Optimize Iteration Speed

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This page describes how to optimize Bazel's build performance when running Bazel repeatedly.

Bazel's Runtime State

A Bazel invocation involves several interacting parts.

  • The bazel command line interface (CLI) is the user-facing front-end tool and receives commands from the user.

  • The CLI tool starts a Bazel server for each distinct output base. The Bazel server is generally persistent, but will shut down after some idle time so as to not waste resources.

  • The Bazel server performs the loading and analysis steps for a given command (build, run, cquery, etc.), in which it constructs the necessary parts of the build graph in memory. The resulting data structures are retained in the Bazel server as part of the analysis cache.

  • The Bazel server can also perform the action execution, or it can send actions off for remote execution if it is set up to do so. The results of action executions are also cached, namely in the action cache (or execution cache, which may be either local or remote, and it may be shared among Bazel servers).

  • The result of the Bazel invocation is made available in the output tree.

Running Bazel Iteratively

In a typical developer workflow, it is common to build (or run) a piece of code repeatedly, often at a very high frequency (e.g. to resolve some compilation error or investigate a failing test). In this situation, it is important that repeated invocations of bazel have as little overhead as possible relative to the underlying, repeated action (e.g. invoking a compiler, or executing a test).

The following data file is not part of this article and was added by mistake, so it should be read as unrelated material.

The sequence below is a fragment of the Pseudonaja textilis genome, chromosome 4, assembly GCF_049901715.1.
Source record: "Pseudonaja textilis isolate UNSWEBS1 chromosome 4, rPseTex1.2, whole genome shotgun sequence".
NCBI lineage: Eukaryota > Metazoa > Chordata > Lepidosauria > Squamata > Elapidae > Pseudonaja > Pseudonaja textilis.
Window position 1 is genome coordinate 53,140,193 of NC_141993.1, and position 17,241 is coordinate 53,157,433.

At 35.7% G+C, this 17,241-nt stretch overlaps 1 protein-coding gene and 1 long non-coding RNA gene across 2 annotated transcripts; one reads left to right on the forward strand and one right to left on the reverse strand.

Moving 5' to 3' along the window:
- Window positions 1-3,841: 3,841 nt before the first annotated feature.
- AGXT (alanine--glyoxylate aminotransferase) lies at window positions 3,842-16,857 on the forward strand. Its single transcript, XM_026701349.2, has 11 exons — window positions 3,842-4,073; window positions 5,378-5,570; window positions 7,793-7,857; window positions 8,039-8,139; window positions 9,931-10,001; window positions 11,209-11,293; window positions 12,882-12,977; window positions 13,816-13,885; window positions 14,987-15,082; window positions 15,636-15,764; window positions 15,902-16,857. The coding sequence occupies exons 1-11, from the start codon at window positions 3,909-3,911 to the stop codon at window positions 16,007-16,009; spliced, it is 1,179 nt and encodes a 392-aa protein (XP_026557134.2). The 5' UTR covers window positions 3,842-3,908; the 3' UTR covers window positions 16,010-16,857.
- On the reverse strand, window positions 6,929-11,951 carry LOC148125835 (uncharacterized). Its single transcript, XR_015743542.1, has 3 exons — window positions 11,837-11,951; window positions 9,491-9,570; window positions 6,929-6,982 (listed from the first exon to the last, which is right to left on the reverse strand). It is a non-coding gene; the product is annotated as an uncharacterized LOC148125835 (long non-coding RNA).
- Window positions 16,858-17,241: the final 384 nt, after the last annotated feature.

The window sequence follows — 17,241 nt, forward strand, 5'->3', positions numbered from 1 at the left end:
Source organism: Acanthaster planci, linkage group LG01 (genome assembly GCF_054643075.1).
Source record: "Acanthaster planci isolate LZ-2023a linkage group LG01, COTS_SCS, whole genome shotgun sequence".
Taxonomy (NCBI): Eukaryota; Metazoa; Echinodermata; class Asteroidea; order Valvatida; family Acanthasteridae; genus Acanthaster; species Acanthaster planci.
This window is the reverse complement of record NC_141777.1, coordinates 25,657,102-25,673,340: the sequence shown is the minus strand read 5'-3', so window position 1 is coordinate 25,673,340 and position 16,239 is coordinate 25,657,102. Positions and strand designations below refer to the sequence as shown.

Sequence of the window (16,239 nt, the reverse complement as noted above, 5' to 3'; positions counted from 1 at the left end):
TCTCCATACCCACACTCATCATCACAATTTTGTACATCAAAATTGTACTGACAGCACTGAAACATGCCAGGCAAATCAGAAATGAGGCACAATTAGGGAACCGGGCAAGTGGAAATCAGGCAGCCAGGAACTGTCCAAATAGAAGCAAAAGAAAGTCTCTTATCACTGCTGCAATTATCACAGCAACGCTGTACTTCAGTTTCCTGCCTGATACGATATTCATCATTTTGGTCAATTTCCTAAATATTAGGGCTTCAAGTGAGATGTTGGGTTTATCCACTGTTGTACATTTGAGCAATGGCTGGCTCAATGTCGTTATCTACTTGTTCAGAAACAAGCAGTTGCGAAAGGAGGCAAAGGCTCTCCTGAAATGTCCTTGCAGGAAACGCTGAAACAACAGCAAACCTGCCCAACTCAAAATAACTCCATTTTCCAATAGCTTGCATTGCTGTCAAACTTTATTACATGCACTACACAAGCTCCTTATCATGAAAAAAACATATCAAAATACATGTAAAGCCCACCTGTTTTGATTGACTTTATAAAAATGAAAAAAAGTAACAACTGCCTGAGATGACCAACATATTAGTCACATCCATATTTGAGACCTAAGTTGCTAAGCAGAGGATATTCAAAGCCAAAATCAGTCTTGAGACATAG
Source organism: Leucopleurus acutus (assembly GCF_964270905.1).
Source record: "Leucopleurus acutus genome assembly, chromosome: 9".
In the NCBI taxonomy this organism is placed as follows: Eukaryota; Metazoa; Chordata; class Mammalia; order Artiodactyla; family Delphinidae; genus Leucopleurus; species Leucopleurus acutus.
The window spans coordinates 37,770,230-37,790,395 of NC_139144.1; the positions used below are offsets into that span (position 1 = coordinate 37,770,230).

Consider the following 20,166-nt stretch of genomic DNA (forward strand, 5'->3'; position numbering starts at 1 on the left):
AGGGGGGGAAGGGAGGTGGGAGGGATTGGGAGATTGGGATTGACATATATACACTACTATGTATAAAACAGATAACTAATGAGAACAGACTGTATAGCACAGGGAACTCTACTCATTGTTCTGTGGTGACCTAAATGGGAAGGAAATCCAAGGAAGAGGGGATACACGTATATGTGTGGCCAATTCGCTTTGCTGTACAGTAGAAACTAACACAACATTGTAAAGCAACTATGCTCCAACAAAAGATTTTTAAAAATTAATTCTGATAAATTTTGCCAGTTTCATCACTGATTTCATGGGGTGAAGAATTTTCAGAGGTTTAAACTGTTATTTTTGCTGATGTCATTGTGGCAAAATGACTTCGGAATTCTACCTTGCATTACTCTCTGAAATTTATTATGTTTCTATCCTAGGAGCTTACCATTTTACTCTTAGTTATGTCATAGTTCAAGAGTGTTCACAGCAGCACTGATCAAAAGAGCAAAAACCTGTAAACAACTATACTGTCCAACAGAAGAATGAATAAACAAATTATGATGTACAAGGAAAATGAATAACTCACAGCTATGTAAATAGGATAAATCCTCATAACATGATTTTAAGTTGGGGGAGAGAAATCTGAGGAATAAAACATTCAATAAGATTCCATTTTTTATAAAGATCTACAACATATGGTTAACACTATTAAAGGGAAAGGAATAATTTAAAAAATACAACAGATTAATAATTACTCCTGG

With this in mind, we take another look at Bazel's runtime state:

The analysis cache is a critical piece of data. A significant amount of time can be spent just on the loading and analysis phases of a cold run (i.e. a run just after the Bazel server was started or when the analysis cache was discarded). For a single, successful cold build (e.g. for a production release) this cost is bearable, but for repeatedly building the same target it is important that this cost be amortized and not repeated on each invocation.

The analysis cache is rather volatile. First off, it is part of the in-process state of the Bazel server, so losing the server loses the cache. But the cache is also invalidated very easily: for example, many bazel command line flags cause the cache to be discarded. This is because many flags affect the build graph (e.g. because of configurable attributes). Some flag changes can also cause the Bazel server to be restarted (e.g. changing startup options).

A good execution cache is also valuable for build performance. An execution cache can be kept locally on disk, or remotely. The cache can be shared among Bazel servers, and indeed among developers.

Avoid discarding the analysis cache

Bazel will print a warning if either the analysis cache was discarded or the server was restarted. Either of these should be avoided during iterative use:

  • Be mindful of changing bazel flags in the middle of an iterative workflow. For example, mixing a bazel build -c opt with a bazel cquery causes each command to discard the analysis cache of the other. In general, try to use a fixed set of flags for the duration of a particular workflow.

  • Losing the Bazel server loses the analysis cache. The Bazel server has a configurable idle time, after which it shuts down. You can configure this time via your bazelrc file to suit your needs. The server also restarted when startup flags change, so, again, avoid changing those flags if possible.

  • Beware that the Bazel server is killed if you press Ctrl-C repeatedly while Bazel is running. It is tempting to try to save time by interrupting a running build that is no longer needed, but only press Ctrl-C once to request a graceful end of the current invocation.

  • If you want to use multiple sets of flags from the same workspace, you can use multiple, distinct output bases, switched with the --output_base flag. Each output base gets its own Bazel server.